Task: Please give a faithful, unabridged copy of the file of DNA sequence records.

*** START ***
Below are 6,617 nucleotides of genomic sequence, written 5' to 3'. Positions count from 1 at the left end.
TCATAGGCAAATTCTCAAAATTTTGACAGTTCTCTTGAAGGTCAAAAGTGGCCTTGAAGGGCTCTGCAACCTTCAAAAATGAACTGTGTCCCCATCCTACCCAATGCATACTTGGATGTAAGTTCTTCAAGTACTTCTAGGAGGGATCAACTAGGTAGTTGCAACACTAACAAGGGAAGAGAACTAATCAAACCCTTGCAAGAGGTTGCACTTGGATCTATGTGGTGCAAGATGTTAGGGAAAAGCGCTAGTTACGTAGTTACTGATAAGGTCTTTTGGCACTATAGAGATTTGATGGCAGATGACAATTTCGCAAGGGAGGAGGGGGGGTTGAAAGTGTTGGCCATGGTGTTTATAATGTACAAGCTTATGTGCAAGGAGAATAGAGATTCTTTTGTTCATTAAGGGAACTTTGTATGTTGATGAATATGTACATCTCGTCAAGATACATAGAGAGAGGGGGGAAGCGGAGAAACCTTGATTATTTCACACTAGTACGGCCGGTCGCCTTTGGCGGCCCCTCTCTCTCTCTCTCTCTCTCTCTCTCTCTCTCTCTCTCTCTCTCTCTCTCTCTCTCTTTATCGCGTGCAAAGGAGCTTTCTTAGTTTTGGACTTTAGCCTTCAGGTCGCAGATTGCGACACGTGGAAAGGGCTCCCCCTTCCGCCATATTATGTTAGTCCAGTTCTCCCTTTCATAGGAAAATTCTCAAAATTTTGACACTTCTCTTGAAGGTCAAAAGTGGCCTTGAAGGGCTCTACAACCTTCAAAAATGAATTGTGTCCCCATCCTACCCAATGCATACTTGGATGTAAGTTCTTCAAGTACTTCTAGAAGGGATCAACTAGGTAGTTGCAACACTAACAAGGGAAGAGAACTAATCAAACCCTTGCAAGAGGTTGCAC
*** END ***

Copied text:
Below are 6,617 nucleotides of genomic sequence, written 5' to 3'. Positions count from 1 at the left end.
TCATAGGCAAATTCTCAAAATTTTGACAGTTCTCTTGAAGGTCAAAAGTGGCCTTGAAGGGCTCTGCAACCTTCAAAAATGAACTGTGTCCCCATCCTACCCAATGCATACTTGGATGTAAGTTCTTCAAGTACTTCTAGGAGGGATCAACTAGGTAGTTGCAACACTAACAAGGGAAGAGAACTAATCAAACCCTTGCAAGAGGTTGCACTTGGATCTATGTGGTGCAAGATGTTAGGGAAAAGCGCTAGTTACGTAGTTACTGATAAGGTCTTTTGGCACTATAGAGATTTGATGGCAGATGACAATTTCGCAAGGGAGGAGGGGGGGTTGAAAGTGTTGGCCATGGTGTTTATAATGTACAAGCTTATGTGCAAGGAGAATAGAGATTCTTTTGTTCATTAAGGGAACTTTGTATGTTGATGAATATGTACATCTCGTCAAGATACATAGAGAGAGGGGGGAAGCGGAGAAACCTTGATTATTTCACACTAGTACGGCCGGTCGCCTTTGGCGGCCCCTCTCTCTCTCTCTCTCTCTCTCTCTCTCTCTCTCTCTCTCTCTCTCTCTCTCTCTCTTTATCGCGTGCAAAGGAGCTTTCTTAGTTTTGGACTTTAGCCTTCAGGTCGCAGATTGCGACACGTGGAAAGGGCTCCCCCTTCCGCCATATTATGTTAGTCCAGTTCTCCCTTTCATAGGAAAATTCTCAAAATTTTGACACTTCTCTTGAAGGTCAAAAGTGGCCTTGAAGGGCTCTACAACCTTCAAAAATGAATTGTGTCCCCATCCTACCCAATGCATACTTGGATGTAAGTTCTTCAAGTACTTCTAGAAGGGATCAACTAGGTAGTTGCAACACTAACAAGGGAAGAGAACTAATCAAACCCTTGCAAGAGGTTGCAC